Football Clubs enter into contractual Agreement regularly, such as Sponsorship agreement, Kit supply agreement, Broadcast deals, Transfer agreement. A contract is defined as an agreement between two or more contractual parties. It involves acceptance of an offer with an intention to enter into a binding legal relation and furnishing consideration for the goods or services rendered.
A contract is considered to be performed when all parties to it perform all obligations incurred while breach of contract, on the other hand, is when either of the party performs differently from the agreement or defectively or not at all. A contract is discharged by frustration when due to unknown circumstances or change of circumstances after the contract was made there is a breach which is not the fault of either of the parties but renders the contract impossible to perform anyway, depriving it of its commercial purpose.
Shannon King, a renown player of Tigers FC was sought out by Pharaoh FC. Tigers FC upon acceptance by Shannon commenced Negotiation on the terms of sale(transfer of Shannon) with Pharaoh FC. The sum of $180 million was agreed on, with a pre-payment of $100million and the balance of $80 million at the arrival of Shannon in good condition at Pharaoh FC home ground, Persia. Immediately the $100 million was deposited by Pharaoh FC, Shannon after bidding his farewell aboard an Aeroplane which will take him to Persia. Unfortunately, the Plane crashed and Shannon died. Tigers FC was unable to perform their obligation to deliver Shannon in a good condition to Persia while Pharaoh FC refused to furnish the balance of $80 million and the pre-payment of $100 million is being demanded to be returned by Tiger FC since there exist no goods in which consideration could be furnished.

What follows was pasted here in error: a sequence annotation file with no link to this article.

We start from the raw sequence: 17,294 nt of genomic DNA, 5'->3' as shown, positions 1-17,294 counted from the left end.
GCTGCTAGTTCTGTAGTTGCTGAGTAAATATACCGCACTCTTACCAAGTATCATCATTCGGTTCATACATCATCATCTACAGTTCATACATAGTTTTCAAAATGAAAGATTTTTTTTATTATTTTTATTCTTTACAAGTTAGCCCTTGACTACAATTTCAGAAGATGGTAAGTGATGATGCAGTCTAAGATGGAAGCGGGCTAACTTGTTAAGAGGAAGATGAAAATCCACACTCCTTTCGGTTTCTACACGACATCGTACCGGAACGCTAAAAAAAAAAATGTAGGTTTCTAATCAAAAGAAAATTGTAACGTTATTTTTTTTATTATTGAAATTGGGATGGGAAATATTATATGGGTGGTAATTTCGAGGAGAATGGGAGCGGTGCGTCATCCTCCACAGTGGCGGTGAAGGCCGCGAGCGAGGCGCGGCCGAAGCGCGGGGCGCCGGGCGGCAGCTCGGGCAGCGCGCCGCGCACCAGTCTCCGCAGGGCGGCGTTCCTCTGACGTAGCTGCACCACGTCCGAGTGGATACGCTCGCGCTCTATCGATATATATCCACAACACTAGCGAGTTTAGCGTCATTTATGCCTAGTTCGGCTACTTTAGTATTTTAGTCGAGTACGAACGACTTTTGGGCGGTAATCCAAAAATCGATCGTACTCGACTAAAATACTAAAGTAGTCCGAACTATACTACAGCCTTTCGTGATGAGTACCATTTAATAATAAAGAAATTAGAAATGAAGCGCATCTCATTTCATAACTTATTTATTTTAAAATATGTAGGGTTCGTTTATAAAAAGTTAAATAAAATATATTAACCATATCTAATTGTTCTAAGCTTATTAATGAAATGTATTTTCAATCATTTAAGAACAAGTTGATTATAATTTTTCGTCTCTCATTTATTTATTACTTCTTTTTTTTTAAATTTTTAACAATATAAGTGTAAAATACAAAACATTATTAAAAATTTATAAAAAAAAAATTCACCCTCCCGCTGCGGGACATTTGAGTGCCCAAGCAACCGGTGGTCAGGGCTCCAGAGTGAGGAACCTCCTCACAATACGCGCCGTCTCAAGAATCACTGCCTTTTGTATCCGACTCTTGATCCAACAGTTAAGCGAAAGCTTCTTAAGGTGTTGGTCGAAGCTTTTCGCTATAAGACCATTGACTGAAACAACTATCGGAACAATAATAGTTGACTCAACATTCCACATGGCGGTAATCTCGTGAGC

Legal Effect of Contract discharged by Frustration
The contract has been frustrated as the ‘subject’ Shannon has ceased to exist due to unforeseen circumstances (Death) which makes performance impossible. The effect of this is automatically ruled by the Court as terminated at the advent of the frustrating event. Thus, parties to the contract are now considered as being discharged from any future obligations incurred under the contract. See the locus classicus case of Taylor v Caldwell1. Hence, no legal action can ensue for the performance of an action, denying both parties the enjoyment intended from the Contract. The Selling Club will lose a player without having any returns of the money invested on him while the Buying Club might not only lose a possible great investment but also the consideration already furnished. To prevent unfairness, laws have been made to govern contractual Agreement.